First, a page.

Art Nouveau or Jugendstil is an international philosophy and style of art, architecture and the decorative arts, that was most celebrated and and popular during the period between 1890 and 1910. It was a reaction to the academic arts of the 19th century and was inspired by natural forms and structures, not simply in flowers and plants, but in curved lines. Architects tried to harmonize with the natural environment. Although, Art Nouveau was replaced by 20th century Modernist styles, it is now considered an important transition between more eclectic historic revival styles of the 19th century and Modernism.
Louis-Jean-Sylvestre Majorelle, simply known as Louis Majorelle (1859-1926) was a French decorator and furniture designer/manufacturer who worked in the French tradition of cabinetry and woodwork. Louis Majorelle’s furniture vaguely called to mind the splendors of furniture from the 1700’s. Majorelle often embellished his pieces with sculpted gilt mounts, while the serpentine natural forms which so deeply inspired him suggested the C-scroll motifs from the era of Louis XV. In an age when France was still crushed by the Franco-Prussian War of 1870, and also when luxury production in other European countries was threatening the cultural mastery the French naturally saw as their birthright, it was Majorelle’s ability to suggest the nation’s glory days that was the partial key to his success. Utilizing a new array of natural forms and the lavish lines of Art Nouveau, Majorelle’s furniture merged the old with the new in a titillating way. The combination of exceptional craftsmanship with the newly formed aesthetic was celebrated at the 1900 Exhibition by the public and critics both, who saw in Majorelle a cherished link between the grandeur of the Eighteenth Century and the promise of the modern age.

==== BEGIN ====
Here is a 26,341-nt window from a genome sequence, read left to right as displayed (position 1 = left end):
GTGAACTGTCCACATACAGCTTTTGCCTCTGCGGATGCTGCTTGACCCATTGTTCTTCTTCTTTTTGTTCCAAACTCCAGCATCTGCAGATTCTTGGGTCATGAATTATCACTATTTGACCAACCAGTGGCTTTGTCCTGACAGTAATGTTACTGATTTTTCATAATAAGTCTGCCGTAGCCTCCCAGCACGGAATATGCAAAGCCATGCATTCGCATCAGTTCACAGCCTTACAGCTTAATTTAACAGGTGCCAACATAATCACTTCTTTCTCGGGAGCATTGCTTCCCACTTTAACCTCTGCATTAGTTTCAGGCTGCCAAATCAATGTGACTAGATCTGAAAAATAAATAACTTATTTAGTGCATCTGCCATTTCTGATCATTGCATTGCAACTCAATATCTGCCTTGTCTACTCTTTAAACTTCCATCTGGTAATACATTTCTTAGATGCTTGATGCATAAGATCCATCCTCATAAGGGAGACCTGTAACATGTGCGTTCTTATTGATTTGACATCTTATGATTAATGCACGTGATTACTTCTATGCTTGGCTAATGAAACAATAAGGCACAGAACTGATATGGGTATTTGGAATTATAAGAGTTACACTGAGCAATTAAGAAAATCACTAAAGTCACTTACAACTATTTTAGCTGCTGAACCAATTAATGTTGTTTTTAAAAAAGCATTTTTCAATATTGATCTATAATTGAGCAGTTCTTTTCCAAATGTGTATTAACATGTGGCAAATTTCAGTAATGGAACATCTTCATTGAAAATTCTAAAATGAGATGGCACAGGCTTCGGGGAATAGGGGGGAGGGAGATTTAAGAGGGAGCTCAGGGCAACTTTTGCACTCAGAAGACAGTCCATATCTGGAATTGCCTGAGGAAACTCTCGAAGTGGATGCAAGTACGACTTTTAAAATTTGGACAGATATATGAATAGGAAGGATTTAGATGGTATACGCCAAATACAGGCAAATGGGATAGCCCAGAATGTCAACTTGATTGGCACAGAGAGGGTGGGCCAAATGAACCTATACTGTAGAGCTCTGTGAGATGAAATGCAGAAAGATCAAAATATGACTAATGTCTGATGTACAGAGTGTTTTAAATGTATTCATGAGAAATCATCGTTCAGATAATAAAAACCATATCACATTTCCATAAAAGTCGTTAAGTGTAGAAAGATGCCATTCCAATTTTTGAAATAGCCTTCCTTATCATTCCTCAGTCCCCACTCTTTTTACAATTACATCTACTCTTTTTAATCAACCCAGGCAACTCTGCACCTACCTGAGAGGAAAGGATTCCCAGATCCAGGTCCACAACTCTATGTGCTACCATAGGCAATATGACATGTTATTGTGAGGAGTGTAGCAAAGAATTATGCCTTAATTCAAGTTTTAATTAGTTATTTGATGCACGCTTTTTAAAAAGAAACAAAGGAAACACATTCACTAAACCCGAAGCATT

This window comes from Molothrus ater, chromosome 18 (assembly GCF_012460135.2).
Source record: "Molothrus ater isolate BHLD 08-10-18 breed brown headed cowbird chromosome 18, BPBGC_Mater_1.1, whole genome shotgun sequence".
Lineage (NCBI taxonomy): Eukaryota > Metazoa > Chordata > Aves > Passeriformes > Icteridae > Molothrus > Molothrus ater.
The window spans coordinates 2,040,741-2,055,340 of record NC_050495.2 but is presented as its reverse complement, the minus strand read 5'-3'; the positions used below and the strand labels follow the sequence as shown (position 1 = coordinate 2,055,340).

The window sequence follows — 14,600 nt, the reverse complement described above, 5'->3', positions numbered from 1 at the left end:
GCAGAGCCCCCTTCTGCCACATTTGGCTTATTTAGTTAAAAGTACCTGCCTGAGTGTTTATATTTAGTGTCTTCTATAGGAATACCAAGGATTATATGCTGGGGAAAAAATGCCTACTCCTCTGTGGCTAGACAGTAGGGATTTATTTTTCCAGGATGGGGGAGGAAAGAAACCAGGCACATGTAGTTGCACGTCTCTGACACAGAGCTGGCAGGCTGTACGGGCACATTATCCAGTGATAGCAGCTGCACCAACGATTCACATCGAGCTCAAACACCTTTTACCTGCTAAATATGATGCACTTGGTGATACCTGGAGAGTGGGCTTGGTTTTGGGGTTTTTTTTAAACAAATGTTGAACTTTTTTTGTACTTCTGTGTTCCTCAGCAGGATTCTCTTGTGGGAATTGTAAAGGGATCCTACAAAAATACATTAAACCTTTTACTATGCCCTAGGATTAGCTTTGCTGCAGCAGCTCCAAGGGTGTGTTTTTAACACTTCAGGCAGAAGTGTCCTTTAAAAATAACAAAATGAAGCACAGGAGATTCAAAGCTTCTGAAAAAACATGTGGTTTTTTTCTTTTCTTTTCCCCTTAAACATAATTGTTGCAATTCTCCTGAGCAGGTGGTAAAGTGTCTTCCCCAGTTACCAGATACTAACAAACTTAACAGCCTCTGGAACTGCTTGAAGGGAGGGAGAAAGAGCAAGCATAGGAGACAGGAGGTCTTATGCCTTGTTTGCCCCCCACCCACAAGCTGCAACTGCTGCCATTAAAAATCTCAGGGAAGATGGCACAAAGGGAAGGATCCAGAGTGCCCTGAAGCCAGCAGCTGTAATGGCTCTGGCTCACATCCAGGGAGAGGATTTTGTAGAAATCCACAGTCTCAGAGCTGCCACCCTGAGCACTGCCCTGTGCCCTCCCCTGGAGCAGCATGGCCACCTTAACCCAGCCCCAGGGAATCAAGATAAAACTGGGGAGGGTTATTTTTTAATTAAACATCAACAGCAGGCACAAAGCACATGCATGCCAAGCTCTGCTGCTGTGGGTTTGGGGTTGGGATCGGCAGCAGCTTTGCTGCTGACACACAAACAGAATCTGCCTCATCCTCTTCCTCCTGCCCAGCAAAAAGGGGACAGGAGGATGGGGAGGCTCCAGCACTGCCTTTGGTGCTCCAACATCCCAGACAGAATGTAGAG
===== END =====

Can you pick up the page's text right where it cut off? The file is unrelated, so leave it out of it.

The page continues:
“Art Nouveau was coil-envy.”
-Author: China Miéville
Attribution to Macklowe Gallery, Walters Art Museum, 1st Dibs, Newel New York, Gauchet & Gauchet